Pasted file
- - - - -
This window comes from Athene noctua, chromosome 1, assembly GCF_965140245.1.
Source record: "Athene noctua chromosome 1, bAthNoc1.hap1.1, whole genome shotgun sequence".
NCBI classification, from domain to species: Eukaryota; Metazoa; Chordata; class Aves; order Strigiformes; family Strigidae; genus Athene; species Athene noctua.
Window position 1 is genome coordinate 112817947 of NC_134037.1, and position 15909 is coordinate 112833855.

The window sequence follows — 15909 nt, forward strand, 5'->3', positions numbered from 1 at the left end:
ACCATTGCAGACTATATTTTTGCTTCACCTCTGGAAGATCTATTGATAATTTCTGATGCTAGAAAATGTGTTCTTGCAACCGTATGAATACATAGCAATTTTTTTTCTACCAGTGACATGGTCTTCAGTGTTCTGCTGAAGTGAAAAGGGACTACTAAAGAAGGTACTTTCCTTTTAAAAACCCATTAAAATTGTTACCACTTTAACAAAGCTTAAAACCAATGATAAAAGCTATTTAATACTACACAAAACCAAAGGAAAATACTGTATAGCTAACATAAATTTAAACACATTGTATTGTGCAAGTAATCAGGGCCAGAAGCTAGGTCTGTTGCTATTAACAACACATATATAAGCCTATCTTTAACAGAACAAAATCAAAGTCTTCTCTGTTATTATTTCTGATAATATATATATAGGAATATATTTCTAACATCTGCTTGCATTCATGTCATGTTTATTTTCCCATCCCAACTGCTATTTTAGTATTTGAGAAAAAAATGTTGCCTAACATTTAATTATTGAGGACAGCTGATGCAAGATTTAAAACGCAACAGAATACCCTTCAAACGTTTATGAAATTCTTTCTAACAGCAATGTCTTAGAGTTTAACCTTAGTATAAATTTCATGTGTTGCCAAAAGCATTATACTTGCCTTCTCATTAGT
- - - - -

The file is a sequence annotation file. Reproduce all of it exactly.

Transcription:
This window comes from Athene noctua, chromosome 1, assembly GCF_965140245.1.
Source record: "Athene noctua chromosome 1, bAthNoc1.hap1.1, whole genome shotgun sequence".
NCBI classification, from domain to species: Eukaryota; Metazoa; Chordata; class Aves; order Strigiformes; family Strigidae; genus Athene; species Athene noctua.
Window position 1 is genome coordinate 112817947 of NC_134037.1, and position 15909 is coordinate 112833855.

The window sequence follows — 15909 nt, forward strand, 5'->3', positions numbered from 1 at the left end:
ACCATTGCAGACTATATTTTTGCTTCACCTCTGGAAGATCTATTGATAATTTCTGATGCTAGAAAATGTGTTCTTGCAACCGTATGAATACATAGCAATTTTTTTTCTACCAGTGACATGGTCTTCAGTGTTCTGCTGAAGTGAAAAGGGACTACTAAAGAAGGTACTTTCCTTTTAAAAACCCATTAAAATTGTTACCACTTTAACAAAGCTTAAAACCAATGATAAAAGCTATTTAATACTACACAAAACCAAAGGAAAATACTGTATAGCTAACATAAATTTAAACACATTGTATTGTGCAAGTAATCAGGGCCAGAAGCTAGGTCTGTTGCTATTAACAACACATATATAAGCCTATCTTTAACAGAACAAAATCAAAGTCTTCTCTGTTATTATTTCTGATAATATATATATAGGAATATATTTCTAACATCTGCTTGCATTCATGTCATGTTTATTTTCCCATCCCAACTGCTATTTTAGTATTTGAGAAAAAAATGTTGCCTAACATTTAATTATTGAGGACAGCTGATGCAAGATTTAAAACGCAACAGAATACCCTTCAAACGTTTATGAAATTCTTTCTAACAGCAATGTCTTAGAGTTTAACCTTAGTATAAATTTCATGTGTTGCCAAAAGCATTATACTTGCCTTCTCATTAGT